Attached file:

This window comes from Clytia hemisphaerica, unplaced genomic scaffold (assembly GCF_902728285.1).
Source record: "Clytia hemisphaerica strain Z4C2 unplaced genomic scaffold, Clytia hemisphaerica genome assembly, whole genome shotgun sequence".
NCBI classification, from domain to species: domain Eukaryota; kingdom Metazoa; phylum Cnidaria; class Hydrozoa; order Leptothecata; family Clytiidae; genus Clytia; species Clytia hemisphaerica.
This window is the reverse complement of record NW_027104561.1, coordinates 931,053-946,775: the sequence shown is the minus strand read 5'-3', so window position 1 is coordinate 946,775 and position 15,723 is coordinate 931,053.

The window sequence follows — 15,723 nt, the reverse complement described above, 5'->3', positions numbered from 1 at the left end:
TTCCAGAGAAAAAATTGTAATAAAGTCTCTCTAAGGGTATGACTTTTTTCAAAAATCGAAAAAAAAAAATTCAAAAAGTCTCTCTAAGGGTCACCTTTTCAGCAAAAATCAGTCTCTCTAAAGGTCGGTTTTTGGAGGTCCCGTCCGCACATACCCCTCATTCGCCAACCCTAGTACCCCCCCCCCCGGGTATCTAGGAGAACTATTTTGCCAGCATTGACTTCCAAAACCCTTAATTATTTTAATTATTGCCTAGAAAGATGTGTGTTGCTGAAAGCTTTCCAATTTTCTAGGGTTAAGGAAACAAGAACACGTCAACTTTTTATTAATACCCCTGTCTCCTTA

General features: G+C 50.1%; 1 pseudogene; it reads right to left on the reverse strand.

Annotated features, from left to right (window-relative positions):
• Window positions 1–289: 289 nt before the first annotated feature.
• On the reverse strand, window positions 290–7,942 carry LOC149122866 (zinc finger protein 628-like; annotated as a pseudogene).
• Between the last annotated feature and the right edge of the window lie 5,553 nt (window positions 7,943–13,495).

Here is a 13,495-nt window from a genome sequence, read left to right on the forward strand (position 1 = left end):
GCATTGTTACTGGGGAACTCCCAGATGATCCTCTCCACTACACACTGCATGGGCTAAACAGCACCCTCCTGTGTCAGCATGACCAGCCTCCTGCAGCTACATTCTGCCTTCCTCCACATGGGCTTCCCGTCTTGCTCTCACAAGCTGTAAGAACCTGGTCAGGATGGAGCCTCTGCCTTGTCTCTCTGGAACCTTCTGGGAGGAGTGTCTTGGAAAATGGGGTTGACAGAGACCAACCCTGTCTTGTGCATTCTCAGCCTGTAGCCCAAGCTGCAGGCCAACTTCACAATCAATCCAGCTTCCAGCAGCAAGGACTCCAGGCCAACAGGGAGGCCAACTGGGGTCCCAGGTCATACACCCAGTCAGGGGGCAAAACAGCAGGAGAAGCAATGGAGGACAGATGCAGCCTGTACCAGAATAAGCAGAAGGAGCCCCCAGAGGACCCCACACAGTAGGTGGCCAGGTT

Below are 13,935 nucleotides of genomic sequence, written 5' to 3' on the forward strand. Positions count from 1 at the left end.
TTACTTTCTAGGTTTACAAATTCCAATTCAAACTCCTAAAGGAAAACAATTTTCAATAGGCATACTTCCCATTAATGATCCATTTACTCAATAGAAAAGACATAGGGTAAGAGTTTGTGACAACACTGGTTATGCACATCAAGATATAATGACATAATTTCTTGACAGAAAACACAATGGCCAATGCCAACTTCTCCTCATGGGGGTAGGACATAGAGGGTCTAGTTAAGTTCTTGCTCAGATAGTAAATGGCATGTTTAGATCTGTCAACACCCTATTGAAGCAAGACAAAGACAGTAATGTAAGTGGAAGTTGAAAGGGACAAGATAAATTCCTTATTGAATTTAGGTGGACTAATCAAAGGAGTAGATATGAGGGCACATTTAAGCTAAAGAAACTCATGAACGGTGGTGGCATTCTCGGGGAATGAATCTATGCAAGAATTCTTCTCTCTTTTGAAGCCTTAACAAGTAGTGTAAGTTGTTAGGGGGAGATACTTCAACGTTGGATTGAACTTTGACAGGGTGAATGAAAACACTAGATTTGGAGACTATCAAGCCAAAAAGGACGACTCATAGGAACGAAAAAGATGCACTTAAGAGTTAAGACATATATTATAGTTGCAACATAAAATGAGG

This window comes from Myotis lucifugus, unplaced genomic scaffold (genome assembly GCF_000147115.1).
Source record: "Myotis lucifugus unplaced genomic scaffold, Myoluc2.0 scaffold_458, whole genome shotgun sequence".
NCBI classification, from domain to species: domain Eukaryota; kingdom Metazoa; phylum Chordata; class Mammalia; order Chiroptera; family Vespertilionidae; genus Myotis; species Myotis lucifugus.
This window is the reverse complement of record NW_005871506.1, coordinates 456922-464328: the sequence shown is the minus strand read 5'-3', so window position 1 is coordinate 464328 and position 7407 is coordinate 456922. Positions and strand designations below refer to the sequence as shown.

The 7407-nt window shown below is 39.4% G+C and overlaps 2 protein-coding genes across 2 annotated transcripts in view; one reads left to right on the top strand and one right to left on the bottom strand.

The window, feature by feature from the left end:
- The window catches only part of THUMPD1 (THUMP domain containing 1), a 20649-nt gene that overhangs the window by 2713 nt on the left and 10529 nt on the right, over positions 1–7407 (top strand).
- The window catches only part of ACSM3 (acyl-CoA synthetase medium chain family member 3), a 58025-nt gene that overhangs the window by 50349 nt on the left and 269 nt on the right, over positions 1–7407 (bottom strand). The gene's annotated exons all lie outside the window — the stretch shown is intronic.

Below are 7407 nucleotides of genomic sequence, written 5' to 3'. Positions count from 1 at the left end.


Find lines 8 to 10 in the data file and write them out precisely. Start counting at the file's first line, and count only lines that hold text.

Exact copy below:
Annotated features, from left to right (window-relative positions):
• Window positions 1–289: 289 nt before the first annotated feature.
• On the reverse strand, window positions 290–7,942 carry LOC149122866 (zinc finger protein 628-like; annotated as a pseudogene).